|By Peter Marteka, The Hartford Courant,
Conn.McClatchy-Tribune Regional News
June 14, 2010 --MOODUS -- When Chester architect William Cowan looks out over the abandoned cabins and empty Olympic-sized swimming pool at the former Sunrise Resort, he sees buildings out of code, tangled overhead electrical wires and architecture that went out of style in the 1950s.
But he also sees a possible future: a small farming and forest community where visitors would learn about sustainable technologies.
Winthrop S. Knox sees a different future for the abandoned resort on the forested banks of the Salmon River in East Haddam.
Knox, vice president of International Aquatic Design Inc., the company that designed the water park at Lake Compounce, thinks it would be the perfect opportunity for the state to get into the water park business.
Cowan and Knox are the only developers to respond to the state Department of Environmental Protection's request for expressions of interest in Sunrise State Park, a former resort playground. The state's goal is to find an individual or organization that would develop and manage the park, creating a "destination location" as the resort did for more than 93 years.
"There is potential to once again turn Sunrise State Park into a first-class resort that attracts visitors from all over the Northeast," DEP Commissioner Amey Marrella said. "Sunrise Resort is part of Connecticut's heritage and the state wants to partner with a developer who shares our vision."
Cowan, an Illinois native who has designed buildings in his home state and in Connecticut, believes that much of the old resort -- except for the historically and architecturally significant buildings -- should be demolished. A community would be created and geared toward educating the public about the principles of sustainability -- using resources that not only meet present human needs while preserving the environment, but also the needs of future generations.
The plan would include creating ecosystems consisting of a village, farm and forest. Fields, where organic fruits and vegetables would be grown, could be created from the barren land. A village area consisting of restaurants, shops, living spaces or dormitories could be built to support the community. A variety of cultural, educational and recreational facilities would support individuals, summer campers, tourists, school and corporate groups who would visit.
Cowan, who designed and built his own "off-the-electricity-grid" home in Chester, said the environment is "too often taken for granted," leading to an "indifference to and overuse of valuable resources."
"Our culture cannot survive long without a change in perception of these values," he said. "Sustainability is a means to this watershed change. To provide a practical example, one that engages the public in an entertaining way, is a path that will lead to structural and cultural changes ... keep growing without wearing out your resources."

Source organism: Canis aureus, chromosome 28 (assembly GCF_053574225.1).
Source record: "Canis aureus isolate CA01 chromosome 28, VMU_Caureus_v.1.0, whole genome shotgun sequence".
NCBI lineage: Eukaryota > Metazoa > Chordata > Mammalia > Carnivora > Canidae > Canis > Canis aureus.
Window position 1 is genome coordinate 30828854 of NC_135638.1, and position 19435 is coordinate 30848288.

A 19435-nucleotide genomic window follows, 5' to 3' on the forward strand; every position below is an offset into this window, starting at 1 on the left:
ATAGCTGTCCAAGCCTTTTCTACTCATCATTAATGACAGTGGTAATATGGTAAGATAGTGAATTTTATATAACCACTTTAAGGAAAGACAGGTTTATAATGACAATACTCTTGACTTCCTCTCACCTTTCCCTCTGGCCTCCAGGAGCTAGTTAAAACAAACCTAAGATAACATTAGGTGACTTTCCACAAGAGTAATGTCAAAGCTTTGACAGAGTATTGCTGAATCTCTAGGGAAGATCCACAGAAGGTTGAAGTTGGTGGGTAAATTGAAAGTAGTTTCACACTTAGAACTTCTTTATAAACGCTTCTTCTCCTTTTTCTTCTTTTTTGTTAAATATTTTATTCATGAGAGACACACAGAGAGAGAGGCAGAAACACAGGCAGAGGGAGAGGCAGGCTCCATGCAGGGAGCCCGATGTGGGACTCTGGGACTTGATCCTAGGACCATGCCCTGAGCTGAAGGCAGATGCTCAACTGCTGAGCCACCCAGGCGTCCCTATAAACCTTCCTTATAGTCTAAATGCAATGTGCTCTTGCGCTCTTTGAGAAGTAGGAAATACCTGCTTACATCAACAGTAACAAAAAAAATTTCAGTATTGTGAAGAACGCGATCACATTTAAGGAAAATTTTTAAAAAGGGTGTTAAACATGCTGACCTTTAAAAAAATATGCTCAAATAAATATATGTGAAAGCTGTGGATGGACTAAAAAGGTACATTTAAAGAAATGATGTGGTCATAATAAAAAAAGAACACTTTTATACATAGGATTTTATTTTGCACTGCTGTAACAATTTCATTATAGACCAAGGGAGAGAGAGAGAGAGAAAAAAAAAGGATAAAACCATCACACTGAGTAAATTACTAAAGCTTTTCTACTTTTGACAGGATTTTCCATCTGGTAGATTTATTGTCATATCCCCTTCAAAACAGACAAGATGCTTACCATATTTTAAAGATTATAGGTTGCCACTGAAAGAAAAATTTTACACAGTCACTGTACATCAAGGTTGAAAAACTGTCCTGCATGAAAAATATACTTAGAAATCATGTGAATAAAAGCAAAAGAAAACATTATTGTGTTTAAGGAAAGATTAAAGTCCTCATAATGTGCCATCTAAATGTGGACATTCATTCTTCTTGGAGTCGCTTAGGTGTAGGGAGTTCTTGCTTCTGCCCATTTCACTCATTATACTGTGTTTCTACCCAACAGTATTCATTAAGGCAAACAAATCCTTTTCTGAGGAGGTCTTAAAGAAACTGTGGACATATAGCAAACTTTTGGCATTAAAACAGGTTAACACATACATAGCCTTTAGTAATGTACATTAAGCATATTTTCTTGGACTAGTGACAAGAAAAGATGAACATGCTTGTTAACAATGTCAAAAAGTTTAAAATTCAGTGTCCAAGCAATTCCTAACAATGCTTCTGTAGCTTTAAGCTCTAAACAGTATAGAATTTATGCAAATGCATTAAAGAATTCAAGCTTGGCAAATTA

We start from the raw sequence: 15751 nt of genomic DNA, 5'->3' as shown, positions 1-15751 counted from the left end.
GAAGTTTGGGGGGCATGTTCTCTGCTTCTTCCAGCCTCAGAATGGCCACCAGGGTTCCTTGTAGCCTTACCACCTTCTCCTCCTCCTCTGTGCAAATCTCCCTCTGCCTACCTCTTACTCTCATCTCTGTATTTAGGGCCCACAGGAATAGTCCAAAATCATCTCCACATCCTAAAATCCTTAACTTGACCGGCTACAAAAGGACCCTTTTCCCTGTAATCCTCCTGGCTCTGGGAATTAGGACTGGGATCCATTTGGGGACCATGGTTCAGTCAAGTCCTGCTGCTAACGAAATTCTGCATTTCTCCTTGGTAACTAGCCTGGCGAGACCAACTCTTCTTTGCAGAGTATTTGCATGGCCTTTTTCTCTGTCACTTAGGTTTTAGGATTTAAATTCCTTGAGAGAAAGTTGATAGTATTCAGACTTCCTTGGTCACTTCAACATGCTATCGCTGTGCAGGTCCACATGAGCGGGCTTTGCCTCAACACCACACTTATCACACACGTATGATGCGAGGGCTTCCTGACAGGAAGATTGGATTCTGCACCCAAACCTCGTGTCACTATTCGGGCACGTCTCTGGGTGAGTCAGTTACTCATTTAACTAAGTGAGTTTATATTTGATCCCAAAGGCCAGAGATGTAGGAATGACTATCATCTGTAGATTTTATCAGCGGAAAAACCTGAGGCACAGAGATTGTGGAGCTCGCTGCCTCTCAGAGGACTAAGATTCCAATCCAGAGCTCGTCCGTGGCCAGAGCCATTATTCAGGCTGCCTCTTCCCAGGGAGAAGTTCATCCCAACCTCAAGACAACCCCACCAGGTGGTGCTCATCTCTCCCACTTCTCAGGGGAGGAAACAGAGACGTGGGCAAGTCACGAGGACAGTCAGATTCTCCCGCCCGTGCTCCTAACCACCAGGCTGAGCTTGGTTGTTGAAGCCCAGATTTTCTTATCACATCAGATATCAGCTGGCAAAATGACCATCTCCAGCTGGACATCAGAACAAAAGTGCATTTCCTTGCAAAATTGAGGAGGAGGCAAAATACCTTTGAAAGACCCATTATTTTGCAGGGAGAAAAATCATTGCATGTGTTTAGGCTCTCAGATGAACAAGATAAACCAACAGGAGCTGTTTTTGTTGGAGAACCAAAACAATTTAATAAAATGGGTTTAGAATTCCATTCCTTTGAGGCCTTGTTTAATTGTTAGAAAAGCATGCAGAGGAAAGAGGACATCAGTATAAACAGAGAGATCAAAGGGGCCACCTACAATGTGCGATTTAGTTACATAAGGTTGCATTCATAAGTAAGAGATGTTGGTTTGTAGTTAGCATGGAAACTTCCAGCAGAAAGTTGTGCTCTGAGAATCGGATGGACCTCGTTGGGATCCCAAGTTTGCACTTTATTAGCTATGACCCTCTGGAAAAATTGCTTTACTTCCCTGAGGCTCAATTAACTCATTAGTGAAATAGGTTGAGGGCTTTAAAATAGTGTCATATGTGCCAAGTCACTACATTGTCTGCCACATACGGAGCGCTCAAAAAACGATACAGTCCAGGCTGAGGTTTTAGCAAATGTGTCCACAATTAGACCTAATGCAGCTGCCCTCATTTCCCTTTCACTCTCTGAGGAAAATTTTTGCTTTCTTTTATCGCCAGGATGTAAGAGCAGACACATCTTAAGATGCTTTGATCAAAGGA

Cowan, who said he walks the Sunrise property often with his dog, said the dozens of abandoned buildings, from cabins to motels to dining halls, need to be secured to protect them from further deteriorization and vandalism. He also said all the "resort stuff" should be auctioned.
"I would walk through here saying, 'This ought to be done' and 'That ought to be done,'" he said. "I don't think anything here has historical value. How economically viable is the 1950s style? Maybe as a museum? Great. As a movie set? But after the first slasher flick, can you rent it out again?"
Knox and his International Aquatic Design have developed some of the most popular water parks in the Northeast, from New Hampshire to Florida. His team created the water park at Lake Compounce and worked with California, Indiana and Florida and dozens of municipalites to create parks on state-owned and municipally owned land. Over the past 40 years, the company has designed and constructed more than 3,000 pools and water-related facilities across the country.
Knox's plan for Sunrise is to assist the state in developing a natural-themed children's water park tailored to families with children 12 years and younger. The plan is to blend the park naturally into the existing landscape and provide not only aquatic activites, but also an educational experience of how water works in the environment. Rides would be "phased in" over the years.
"We would not be out there to make it Disneyland," Knox said. "We would make it Connecticut. When you create a water park, you start small and create a small revenue stream and then you reinvest. If you try and make a $20 million water park all at once, you are going to lose your shirt.
"It is like the movie business," he added. "You need to give them something new all the time and keep bringing your repeat clientele back."
Knox points to Splish Splash Water Park on Long Island as a facility that is set into the natural woodland setting and heavily landscaped. "Surise could be a replica of it," he said.
He said his company would work with the state on historical preservation of the existing Sunrise buildings and structures and blend them with the existing topography. He said it is key for the state to build the water park and then rent the operation out.
"This type of park has a long history of success in good times and in tough economic times," he said. Athough he didn't put a price tag on the water park, he said the project would be "relatively inexpensive to develop."
The DEP will conduct a more formal request for proposals later this summer.
"These are two interesting proposals that will help broaden our thinking of the possibilities for the park," Deputy DEP Commissioner Susan Frechette said. "We think there is tremendous potential here."
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